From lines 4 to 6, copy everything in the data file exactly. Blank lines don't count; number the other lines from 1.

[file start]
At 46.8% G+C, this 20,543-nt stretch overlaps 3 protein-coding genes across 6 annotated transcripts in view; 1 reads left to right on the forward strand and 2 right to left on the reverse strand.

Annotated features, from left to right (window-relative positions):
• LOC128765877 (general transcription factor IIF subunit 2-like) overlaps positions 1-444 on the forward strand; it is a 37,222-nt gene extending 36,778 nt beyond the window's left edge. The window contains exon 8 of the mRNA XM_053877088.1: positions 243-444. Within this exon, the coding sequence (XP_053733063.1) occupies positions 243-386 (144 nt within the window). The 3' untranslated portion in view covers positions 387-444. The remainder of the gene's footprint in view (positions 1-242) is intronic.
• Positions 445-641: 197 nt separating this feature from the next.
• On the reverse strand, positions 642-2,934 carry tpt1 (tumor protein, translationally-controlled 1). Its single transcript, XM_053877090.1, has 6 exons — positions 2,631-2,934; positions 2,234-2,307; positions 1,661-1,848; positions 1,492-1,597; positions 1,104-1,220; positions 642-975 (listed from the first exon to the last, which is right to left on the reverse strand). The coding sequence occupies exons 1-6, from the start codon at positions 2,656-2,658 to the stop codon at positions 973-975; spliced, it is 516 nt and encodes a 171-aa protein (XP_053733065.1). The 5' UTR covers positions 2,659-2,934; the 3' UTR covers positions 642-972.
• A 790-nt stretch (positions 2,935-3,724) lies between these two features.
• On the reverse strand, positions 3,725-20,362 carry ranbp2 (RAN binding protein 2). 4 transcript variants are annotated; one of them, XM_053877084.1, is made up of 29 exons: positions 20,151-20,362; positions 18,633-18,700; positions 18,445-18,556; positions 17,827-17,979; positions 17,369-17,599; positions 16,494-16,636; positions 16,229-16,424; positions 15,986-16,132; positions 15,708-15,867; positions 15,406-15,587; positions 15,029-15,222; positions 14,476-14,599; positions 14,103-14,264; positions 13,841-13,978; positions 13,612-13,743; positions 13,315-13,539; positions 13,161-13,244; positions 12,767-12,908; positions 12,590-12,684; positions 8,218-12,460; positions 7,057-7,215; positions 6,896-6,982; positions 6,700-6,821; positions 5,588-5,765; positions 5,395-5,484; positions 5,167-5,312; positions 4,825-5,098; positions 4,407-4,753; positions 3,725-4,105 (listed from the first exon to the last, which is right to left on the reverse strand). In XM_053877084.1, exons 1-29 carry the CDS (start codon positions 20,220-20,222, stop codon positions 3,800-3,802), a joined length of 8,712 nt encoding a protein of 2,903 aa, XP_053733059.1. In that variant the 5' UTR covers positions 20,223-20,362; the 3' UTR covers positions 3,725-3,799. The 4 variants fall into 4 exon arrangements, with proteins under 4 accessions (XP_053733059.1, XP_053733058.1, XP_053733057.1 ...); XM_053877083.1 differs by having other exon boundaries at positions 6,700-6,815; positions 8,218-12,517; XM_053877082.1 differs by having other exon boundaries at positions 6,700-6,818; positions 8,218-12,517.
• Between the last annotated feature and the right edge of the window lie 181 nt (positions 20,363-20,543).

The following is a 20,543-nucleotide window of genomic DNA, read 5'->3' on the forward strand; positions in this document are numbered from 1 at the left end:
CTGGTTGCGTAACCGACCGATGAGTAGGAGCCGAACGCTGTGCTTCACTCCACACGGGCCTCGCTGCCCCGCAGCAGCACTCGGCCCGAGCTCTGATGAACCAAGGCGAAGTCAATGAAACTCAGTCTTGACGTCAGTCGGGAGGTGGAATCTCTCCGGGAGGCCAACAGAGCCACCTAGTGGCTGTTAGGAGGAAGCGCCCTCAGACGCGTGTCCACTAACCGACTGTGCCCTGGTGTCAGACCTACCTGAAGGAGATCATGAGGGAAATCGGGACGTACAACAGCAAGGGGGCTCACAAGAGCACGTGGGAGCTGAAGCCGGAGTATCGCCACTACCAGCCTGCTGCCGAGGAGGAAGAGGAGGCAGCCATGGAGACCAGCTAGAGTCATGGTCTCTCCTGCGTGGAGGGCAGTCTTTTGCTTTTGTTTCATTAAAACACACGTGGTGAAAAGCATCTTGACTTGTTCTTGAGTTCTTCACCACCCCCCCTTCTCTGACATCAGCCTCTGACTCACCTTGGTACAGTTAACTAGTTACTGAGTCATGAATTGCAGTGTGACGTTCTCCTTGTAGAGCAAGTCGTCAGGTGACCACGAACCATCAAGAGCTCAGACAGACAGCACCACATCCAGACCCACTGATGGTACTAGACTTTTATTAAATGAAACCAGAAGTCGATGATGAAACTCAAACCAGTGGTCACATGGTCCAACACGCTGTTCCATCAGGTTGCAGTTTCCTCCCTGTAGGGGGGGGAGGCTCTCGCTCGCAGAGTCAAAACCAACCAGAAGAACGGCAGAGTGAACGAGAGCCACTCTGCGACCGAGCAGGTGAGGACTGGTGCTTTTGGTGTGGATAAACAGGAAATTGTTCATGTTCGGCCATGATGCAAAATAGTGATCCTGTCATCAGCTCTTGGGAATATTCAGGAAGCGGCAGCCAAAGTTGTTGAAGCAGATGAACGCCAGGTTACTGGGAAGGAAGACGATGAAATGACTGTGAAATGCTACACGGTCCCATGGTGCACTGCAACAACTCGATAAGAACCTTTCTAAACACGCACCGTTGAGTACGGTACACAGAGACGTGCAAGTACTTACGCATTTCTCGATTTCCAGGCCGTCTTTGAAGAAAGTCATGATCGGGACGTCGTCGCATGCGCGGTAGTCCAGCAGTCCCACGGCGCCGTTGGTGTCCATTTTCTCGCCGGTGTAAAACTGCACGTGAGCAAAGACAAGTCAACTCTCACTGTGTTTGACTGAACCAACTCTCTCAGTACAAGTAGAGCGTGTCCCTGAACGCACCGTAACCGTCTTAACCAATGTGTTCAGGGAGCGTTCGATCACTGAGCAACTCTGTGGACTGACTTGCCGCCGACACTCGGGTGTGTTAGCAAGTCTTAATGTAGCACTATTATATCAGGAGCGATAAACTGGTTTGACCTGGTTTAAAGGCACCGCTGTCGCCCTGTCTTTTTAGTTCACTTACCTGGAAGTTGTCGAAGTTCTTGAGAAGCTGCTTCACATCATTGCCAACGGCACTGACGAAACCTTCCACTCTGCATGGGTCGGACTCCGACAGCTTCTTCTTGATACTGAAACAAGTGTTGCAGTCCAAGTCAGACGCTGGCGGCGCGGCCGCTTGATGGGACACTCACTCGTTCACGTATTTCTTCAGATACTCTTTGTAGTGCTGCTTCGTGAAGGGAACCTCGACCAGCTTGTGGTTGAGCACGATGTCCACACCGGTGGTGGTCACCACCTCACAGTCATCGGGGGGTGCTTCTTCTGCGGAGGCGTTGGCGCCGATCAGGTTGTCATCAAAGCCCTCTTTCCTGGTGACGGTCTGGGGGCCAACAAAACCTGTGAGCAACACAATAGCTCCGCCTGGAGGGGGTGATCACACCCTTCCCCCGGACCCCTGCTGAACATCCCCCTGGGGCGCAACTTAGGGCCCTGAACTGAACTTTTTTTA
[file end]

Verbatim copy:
• Positions 445-641: 197 nt separating this feature from the next.
• On the reverse strand, positions 642-2,934 carry tpt1 (tumor protein, translationally-controlled 1). Its single transcript, XM_053877090.1, has 6 exons — positions 2,631-2,934; positions 2,234-2,307; positions 1,661-1,848; positions 1,492-1,597; positions 1,104-1,220; positions 642-975 (listed from the first exon to the last, which is right to left on the reverse strand). The coding sequence occupies exons 1-6, from the start codon at positions 2,656-2,658 to the stop codon at positions 973-975; spliced, it is 516 nt and encodes a 171-aa protein (XP_053733065.1). The 5' UTR covers positions 2,659-2,934; the 3' UTR covers positions 642-972.
• A 790-nt stretch (positions 2,935-3,724) lies between these two features.